Walking the Path
By: Bruce Hendricks, former Director of Outdoor Education
As we ‘celebrate our past’ and engage in ‘creating our future’ we inevitably do so from the present vantage point. It is important not to miss the value of where we are at the moment (place), who we are here with (people), and what we are engaged in (experience).
When Sandy Heard envisioned the origins of the modern STS outdoor program in 1971 (as contrasted with the outdoor activities that occurred at the various founding schools), he said, “I didn’t really have a plan all the way along. I wanted it to happen and I had these wonderful people around me — the teachers and the Board — and I kept getting inspirational ideas from them… It became apparent that the OE program accomplished more than simply giving students confidence in their physical abilities, it carried over to their mental processes as well.”
Quality people, working toward a common vision, have always been the centerpiece of the Outdoor Education (OE) program at STS. In reading through trip reports from various 1970s excursions it is obvious how much things have changed, and yet how much they have stayed the same. Risk tolerance has definitely decreased, and the importance of safety has increased, as I would say it has across the board in outdoor programs. But, the profound imprint on students from experiences shared with peers and teachers has remained very much the same.
The last three COVID-impacted years have definitely tested our ability to ‘adapt and adjust’. Our campus, the campsites, trails, and pond, have all been used to a greater extent than previously. We, the people of the outdoor program, from across all departments and levels (Elementary, Middle, and Senior School faculty and staff, parents, and students) have been able to create programs to address similar outcomes as in ‘normal’ years by leveraging locations closer to home. If modeling is the most effective form of teaching, then we have not only been adapting programs, but we have also been ‘teaching’ students one of the key life skills we’re trying to help them develop; adaptability.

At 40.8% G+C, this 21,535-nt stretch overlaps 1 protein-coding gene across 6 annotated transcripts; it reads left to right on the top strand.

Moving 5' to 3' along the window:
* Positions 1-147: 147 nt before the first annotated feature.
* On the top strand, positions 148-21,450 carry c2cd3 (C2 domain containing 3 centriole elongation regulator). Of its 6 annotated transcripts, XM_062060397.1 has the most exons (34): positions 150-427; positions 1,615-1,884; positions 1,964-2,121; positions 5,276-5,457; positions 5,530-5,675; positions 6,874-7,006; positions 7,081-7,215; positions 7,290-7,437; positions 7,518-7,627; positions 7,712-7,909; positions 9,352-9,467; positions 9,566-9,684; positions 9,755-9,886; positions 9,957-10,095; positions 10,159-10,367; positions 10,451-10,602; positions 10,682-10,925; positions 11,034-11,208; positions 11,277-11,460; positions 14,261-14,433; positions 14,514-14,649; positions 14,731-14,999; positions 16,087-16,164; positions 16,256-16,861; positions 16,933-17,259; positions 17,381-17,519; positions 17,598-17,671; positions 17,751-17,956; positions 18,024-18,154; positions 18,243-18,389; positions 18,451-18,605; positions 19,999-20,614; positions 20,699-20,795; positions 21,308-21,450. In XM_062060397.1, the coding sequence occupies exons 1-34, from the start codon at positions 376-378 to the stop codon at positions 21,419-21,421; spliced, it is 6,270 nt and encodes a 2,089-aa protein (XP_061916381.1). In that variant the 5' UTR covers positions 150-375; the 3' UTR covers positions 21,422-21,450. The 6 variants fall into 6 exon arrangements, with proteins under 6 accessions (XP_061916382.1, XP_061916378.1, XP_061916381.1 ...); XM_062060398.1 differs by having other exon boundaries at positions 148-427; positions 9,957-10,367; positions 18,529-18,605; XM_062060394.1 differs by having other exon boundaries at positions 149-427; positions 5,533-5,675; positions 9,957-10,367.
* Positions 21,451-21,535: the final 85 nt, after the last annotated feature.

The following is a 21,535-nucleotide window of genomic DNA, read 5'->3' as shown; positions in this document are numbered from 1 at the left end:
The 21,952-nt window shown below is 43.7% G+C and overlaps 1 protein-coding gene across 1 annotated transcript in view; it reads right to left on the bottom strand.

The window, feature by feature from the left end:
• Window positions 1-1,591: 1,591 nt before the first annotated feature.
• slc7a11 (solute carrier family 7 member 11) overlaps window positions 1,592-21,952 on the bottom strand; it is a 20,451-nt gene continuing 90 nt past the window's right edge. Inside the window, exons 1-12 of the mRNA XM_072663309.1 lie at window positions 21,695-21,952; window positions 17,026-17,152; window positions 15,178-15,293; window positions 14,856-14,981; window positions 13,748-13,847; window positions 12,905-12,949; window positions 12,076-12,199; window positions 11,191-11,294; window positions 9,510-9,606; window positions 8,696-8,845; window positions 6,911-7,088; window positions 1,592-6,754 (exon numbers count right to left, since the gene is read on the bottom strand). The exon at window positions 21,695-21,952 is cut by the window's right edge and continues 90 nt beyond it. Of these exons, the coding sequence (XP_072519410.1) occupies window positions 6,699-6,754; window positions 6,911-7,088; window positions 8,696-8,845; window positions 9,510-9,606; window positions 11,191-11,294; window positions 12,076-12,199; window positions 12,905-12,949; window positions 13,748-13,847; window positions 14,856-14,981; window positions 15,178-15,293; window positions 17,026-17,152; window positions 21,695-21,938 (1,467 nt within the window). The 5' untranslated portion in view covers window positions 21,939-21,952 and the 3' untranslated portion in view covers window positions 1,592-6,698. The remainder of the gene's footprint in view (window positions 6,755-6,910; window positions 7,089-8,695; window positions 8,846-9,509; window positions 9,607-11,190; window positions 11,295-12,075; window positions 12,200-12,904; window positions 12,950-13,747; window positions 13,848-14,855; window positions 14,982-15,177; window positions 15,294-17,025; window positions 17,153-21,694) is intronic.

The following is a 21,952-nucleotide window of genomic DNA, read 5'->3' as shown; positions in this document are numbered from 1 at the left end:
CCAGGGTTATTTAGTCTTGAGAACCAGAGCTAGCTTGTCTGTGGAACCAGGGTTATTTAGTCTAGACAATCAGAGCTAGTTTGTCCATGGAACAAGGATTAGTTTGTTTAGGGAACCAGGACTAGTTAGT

Right here, in the now, people are tired, stretched and, I hope, a little proud of what we have been able to create and what we have persevered through (another life skill). The sense of gratitude I feel for these people, places, and experiences is overwhelming to the point of tears sometimes. We’ve been through a lot together. It is a fabulous crew I have had the privilege to work with.
As we look to the future we stand on a strong foundation and a rich history, but nothing is ever guaranteed. We can always improve, refine, and get better, but we also acknowledge that where and who we are is worthy of celebrating. As we continue on the path we take the lessons learned through some hard and challenging times and look to applying those experiences to create the future. The values and purpose remain the same, but methods, locations, people, and parameters change.
The outdoor world provides an awe-inspiring, engaging and exacting place to ‘be in the now’. The experiences we have there can yield learning and significance far beyond the particular place, time, and group of people; watching the clouds float slowly overhead on a warm summer afternoon, the endless, mesmerizing pattern of flames in a campfire, the first site of distant, snow-covered peaks as we crest the top of a backcountry pass, the intensity of focus while paddling a rapid or pulling the crux move on a climb. “Be here” they say, “part of this moment’s value and beauty is in the fact that it is fleeting, get preoccupied with the past or the future and you’ll miss it.”
“We have also been ‘teaching’ students one of the key life skills we’re trying to help them develop; adaptability.”